At six-foot-three, Patrick Mulvaney is a commanding force in his busy Midtown kitchen. As staff make preparations for a large dinner crowd, the chef strides through the restaurant’s narrow back hallways, where the scent of roasted chicken wafts over dishwasher steam and clanking cookware. His gravelly speech is peppered with curse words, and he’s quick to make adjustments to a tray of hors d’oeuvres or a specialty cocktail.
But even when it’s chaotic, he says the servers, cooks and bartenders treat each other like family. And as “captain of the pirate ship,” as he calls himself, he says it’s his job to make sure they’re staying afloat in the chaos.
The chef has made a name for himself in the local and national culinary scenes, both for his widely praised farm-to-fork menus and for his leadership on causes such as homelessness and domestic violence. Now, he’s channeling some of his energy into suicide prevention.
Mulvaney lost a longtime friend, 41-year-old local chef Noah Zonca, in May. Zonca’s son, Evani Zonca, said his father suffered from depression and addiction before his drowning death.
A month later, celebrity chef Anthony Bourdain took his own life. Mulvaney felt compelled to act.
“This is a place for me to help my people,” he said. “We are storytellers at the end of the day. And one of our stories is going to be about mental health”
Mulvaney said hot tempers in fast-paced kitchens and rampant drug use during and after business hours are often seen as the norm in an industry of “stress junkies.”
“You have to be f*cked up to work in restaurants,” he said. “There’s an acceptance that we’re an industry that takes misfits.”
That mentality deters some people from asking for help, even when they have a serious problem.
A 2016 survey of more than 2,000 restaurant workers from a national nonprofit called Chefs with Issues found that 73 percent reported suffering from multiple mental health conditions. A 2015 study from the Substance Abuse and Mental Health Services Administration reported that food service employees had the highest rates of illicit drug use compared to 18 other occupations.
So, Mulvaney is working with Kaiser Permanente, WellSpace Health, and the Steinberg Institute to roll out resources for struggling bartenders, servers and chefs. Earlier this year, he hosted a series of mental health first aid trainings to help restaurant workers learn the warning signs for suicide. He’s hoping to create an online portal where they can take an assessment and find treatment.
There are chefs working on suicide prevention all over the country, and if Mulvaney’s model gains traction, it could spread well beyond Sacramento.
Katherine Miller, vice president of impact for a national culinary nonprofit called the James Beard Foundation, has written about some of the pervasive issues in the restaurant industry — long hours in a busy environment, casual drug use, and the idea that stress is just part of the job.
She said what Mulvaney is doing on the mental health front could save lives.
“For a long time, it’s just not been something you talked about in this world,” she said of mental health. “Looking at a leader like Patrick, and having him stand up for this issue over all the other issues he could be using his voice for, means a lot. It shows young chefs in his own kitchens that it’s OK to talk about the issue, it shows his peers that it’s OK to talk.”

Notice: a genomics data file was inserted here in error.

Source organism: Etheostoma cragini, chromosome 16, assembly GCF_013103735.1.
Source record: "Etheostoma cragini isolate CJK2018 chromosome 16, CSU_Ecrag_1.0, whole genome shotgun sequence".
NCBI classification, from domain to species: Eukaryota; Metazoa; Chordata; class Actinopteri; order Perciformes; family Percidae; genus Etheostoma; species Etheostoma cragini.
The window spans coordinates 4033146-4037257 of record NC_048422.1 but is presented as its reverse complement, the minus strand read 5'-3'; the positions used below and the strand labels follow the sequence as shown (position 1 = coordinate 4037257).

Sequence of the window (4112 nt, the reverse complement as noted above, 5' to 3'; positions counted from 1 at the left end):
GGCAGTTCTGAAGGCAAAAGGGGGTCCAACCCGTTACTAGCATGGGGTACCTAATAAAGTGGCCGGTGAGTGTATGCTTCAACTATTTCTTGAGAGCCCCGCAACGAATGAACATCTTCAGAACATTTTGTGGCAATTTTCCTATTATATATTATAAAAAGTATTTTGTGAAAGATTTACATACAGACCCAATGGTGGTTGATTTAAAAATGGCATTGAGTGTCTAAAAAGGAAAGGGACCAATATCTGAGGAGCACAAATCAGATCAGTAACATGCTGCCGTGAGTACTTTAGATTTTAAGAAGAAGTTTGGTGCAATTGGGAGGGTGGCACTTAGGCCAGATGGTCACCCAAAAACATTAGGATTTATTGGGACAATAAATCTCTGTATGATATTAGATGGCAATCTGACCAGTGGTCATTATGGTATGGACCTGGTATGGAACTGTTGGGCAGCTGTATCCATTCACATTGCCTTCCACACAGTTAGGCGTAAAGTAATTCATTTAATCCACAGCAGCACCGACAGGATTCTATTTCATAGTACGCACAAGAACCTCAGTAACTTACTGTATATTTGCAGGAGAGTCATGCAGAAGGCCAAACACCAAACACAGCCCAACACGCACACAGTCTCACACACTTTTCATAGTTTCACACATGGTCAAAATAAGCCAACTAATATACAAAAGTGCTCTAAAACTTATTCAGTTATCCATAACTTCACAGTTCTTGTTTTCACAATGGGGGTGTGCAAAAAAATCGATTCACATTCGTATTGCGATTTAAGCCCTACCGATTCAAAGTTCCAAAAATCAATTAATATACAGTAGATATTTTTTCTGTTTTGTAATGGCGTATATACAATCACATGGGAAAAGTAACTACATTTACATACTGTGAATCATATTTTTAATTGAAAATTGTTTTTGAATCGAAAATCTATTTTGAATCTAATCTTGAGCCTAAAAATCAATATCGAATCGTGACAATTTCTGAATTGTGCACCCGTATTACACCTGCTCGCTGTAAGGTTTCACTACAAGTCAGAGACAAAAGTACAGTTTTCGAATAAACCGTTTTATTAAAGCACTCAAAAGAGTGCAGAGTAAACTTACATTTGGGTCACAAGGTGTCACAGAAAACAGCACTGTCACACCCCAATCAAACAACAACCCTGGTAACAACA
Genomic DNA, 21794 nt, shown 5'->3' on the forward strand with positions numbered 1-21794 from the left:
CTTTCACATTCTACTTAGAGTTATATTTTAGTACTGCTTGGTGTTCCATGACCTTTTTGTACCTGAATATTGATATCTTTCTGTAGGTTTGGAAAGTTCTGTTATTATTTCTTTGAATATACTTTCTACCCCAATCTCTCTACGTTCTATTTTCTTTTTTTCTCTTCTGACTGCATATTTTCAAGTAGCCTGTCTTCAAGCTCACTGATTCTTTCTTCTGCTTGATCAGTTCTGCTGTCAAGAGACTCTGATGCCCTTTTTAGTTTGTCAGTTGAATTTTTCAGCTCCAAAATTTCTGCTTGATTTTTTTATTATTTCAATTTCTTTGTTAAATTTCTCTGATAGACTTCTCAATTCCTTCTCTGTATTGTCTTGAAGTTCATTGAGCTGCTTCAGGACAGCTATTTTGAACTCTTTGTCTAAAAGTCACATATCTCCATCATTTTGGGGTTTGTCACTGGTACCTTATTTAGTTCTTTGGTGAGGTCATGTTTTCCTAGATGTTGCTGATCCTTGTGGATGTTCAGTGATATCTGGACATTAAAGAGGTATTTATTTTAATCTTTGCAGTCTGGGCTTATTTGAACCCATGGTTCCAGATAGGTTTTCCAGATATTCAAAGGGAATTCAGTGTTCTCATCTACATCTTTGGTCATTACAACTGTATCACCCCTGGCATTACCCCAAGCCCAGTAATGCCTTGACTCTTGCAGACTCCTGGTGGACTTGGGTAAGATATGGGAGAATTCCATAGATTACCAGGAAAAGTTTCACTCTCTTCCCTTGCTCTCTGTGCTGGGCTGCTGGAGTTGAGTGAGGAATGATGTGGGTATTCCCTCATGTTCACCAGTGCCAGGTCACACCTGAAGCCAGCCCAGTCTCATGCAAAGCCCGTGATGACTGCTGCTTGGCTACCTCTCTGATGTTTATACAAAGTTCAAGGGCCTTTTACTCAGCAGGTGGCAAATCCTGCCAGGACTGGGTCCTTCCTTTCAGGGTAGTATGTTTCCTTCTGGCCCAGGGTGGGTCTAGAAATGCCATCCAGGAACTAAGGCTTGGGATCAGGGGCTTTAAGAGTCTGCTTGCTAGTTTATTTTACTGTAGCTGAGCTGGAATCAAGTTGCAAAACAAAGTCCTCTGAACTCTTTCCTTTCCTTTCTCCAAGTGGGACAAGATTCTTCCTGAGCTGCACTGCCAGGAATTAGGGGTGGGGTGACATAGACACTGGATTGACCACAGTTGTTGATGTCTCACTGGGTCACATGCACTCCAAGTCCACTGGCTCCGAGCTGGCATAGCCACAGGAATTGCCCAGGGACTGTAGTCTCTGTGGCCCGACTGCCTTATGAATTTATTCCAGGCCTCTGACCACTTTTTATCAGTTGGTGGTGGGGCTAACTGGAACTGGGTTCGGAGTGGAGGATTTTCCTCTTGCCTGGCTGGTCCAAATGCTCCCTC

- If you or someone you know is having suicidal thoughts, call the National Suicide Prevention Lifeline at 1-800-273-8255
- Ben’s Friends is a food and beverage industry support group based in Georgia and North Carolina. It offers hope, fellowship and a path forward to professionals who struggle with substance abuse and addiction.
- Big Table, an organization in Washington State, and the Giving Kitchen, in Atlanta, help chefs and culinary professionals access community and emergency resources.
- Visit wellspacehealth.org or call their crisis chat line at 916-368-3111.
This resource list comes from the James Beard Foundation and chef Patrick Mulvaney. More chef-specific resources are available at chefswithissues.com.
Many Sacramento restaurant workers are already aware of this problem. Some are still grieving Zonca, and a bartender named Ben Moore who took his own life in August 2017.
Bartender Laura Bruce was a close friend of Moore’s. She still struggles to talk about his death.
“He was always like my big brother,” she said. “If something bad happened, he’d show up like, ‘All right, who am I fighting?’ He always took care of me.”
She said his death has made kitchen staff think more deeply about their co-workers’ mental well-being.
“There is this feeling you have to keep it all together, and if you can’t keep it together, there is something wrong with you,” she said. “People are becoming more comfortable asking for help when they need it. Whereas before they might wash it down, people are realizing now that mental health is important and it’s OK to be more vulnerable.”
Mulvaney hopes to see this shift continue. He wants every kitchen in Sacramento to have at least one person trained to look for signs of suicide, and to be able to approach struggling co-workers.
“What I want is someone to help us figure out how to have these conversations in a productive manner that increases mental health and reduces the stigma, so we talk about it more,” he said. “I want it to get better, for everybody. And I maybe want it to get better for myself, too.”
At Mulvaney’s B&L in Midtown, that designated person is Mulvaney himself.
Becky Grunewald contributed to this story.
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